December 28, 2004
Tragedy of a lifetime
I don't really have much to add that I haven't read on other blogs on the Tsunami tragedy. I have been glued to the news channels for the last 48 hours - with a brief respite to go get the CT Scan done today and I am just so terribly and deeply sad.

For another perspective, I've also been reading the South African news and the Australian news to get a slightly different view.

I can't even begin to comprehend these hellish numbers. At the time of writing this, it's now confirmed 68,000 have lost their lives in an instant (or at least we must hope it was instantaneous). So many more are hurt and traumatized. This will be something felt worldwide for at least a generation, if not more.

On a personal note, a friend called tonight and reminded me that our coworker, Jon was in Phuket for the Christmas break. Jon and I, to be fully honest, have never been close - rather the opposite, considering I caught him cheating on his wife at my boyfriend's apartment one night. But even still, it struck my heart cold. Even if he is a cad, I still hope he is alright. It certainly brings things home the story, and not just leaving it to numbers!

Logistically, though, how do you even begin to clean up? To remove all the debris, not even taking into account the bodies, but the general debris? All the cars/buses? The garbage? The animals? Just the general 'stuff' that must be overwhelming everywhere you look for as far as you can see? And then where does it all go? The cubic measurements alone would be staggering, more than what any general dumpsite could handle. Will it have to be burned? Will that affect the atmosphere? (Can you tell I haven't been sleeping well?)

I watch these videos as they come in, and think of all these people who were on their Christmas holiday or those that lived there and watched their loved ones, their homes and everything they held dear be torn away from them. But I can't stop watching. I can't turn away. I feel like I must understand, I must spend this time learning and trying to comprehend what this really means. Yes, I'm a news junkie, but somehow it seems disrespectful to turn it off and look away. Those people in Asia couldn't turn it off! I heard a news guy today mention that they had many complaints of the graphic quality of the videos. Sorry, people, but tragedies like this don't come wrapped up in a bow. They are awful, they are nightmarish, and yes, it is difficult to watch, but when we become complacent or turn away, we somehow lose the thought of how precious life is. And that is something we can never ever do.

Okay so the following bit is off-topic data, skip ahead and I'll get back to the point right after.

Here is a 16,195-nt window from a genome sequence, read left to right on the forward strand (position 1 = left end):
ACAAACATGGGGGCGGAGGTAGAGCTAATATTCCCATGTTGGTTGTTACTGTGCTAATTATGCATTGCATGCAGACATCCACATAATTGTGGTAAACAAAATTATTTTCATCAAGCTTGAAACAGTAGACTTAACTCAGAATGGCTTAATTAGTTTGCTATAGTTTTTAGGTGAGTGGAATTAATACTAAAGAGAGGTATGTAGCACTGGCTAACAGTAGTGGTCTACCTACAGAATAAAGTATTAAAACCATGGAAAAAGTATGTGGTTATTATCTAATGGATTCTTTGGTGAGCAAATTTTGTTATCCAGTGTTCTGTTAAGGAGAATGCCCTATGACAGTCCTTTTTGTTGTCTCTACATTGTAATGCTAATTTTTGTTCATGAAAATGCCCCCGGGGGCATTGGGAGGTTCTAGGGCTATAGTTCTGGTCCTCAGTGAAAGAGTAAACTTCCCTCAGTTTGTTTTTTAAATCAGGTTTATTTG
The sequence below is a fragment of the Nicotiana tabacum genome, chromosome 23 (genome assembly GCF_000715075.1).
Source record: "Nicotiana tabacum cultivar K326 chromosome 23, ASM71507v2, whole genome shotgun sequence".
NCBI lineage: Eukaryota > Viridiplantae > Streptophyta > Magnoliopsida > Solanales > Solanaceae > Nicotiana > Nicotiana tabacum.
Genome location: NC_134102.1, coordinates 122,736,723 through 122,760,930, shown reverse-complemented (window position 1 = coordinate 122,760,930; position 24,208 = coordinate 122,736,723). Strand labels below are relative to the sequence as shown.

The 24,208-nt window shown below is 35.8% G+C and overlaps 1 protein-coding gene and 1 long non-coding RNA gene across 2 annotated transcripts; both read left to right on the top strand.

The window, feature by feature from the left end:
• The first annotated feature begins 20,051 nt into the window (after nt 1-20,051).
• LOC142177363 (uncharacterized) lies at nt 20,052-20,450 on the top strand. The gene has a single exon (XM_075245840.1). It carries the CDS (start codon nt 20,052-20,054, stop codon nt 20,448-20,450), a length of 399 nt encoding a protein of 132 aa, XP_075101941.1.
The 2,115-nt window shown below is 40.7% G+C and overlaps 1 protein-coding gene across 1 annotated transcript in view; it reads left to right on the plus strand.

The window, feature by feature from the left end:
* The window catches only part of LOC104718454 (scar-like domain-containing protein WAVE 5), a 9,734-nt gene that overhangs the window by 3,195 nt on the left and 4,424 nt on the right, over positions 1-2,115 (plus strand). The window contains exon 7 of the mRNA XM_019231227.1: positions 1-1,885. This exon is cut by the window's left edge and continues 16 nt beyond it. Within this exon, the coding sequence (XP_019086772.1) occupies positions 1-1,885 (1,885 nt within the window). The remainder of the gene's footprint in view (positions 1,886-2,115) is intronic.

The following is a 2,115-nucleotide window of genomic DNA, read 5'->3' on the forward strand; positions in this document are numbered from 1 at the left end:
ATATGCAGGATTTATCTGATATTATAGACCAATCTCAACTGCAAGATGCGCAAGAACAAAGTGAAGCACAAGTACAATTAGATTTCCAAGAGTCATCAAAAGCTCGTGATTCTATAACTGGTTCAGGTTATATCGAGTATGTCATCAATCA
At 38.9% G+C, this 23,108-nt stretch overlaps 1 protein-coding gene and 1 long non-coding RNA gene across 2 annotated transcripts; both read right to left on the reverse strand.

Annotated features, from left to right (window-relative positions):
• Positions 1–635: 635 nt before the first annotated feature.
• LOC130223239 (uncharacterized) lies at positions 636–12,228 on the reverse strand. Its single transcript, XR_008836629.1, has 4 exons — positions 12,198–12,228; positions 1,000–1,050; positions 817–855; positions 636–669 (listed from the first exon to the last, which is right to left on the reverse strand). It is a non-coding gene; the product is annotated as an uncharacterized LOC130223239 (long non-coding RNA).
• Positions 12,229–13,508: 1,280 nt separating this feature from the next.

It makes me wonder what would happen if this tsunami/massive quake happened on the West Coast of North America. Would we be equipped to handle it? How would society accept the mass burials/cremations that are happening in Asia? I don't know how well I would accept my mother or my niece being mass cremated! And who would come to help us? Would there be mass exploitation, like looting? I suspect it would be hell on earth here, but in a different way. Sure, we have more infrastructure, but with that, there comes a different society as well.

And as far as my little 'wicked triangle' theory went, there was a 5.8 earthquake off the coast of Alaska earlier today. So thankfully, my theory wasn't too tragic and there were no real damage caused, but the triangle did occur.

On a lighter note, I had a bad HSN moment. I bought this. I seriously need to get off this couch or my credit card is going to self-destruct soon. (And for the record, I also donated money to a Canadian relief organization helping in the Tsunami disaster too). Just to keep my life interesting, it would seem I've now come down with laryngitis. I thought I already felt like crap, but guess what? There's yet another level! You can imagine just how thrilled I am to know that I wasn't quite sick enough. Whatever lesson I'm supposed to be learning from this, I couldn't tell but I can say quite surely that I'm not a happy camper at the moment.

All right...bedtime for Bonzo.

Vancouver, British Columbia
A patriotic Canadian full of visions of a better Canada, random thoughts and a lot of hot air. Who am I? A struggling writer and photographer, who looks forward to a better Canada. I read. A lot. I learn. A lot. I push myself. A lot. The world is a small place, and getting smaller every day. I'm proud to have friends in every corner of the earth, and abide by the old adage that there are no strangers, only friends we haven't met yet.
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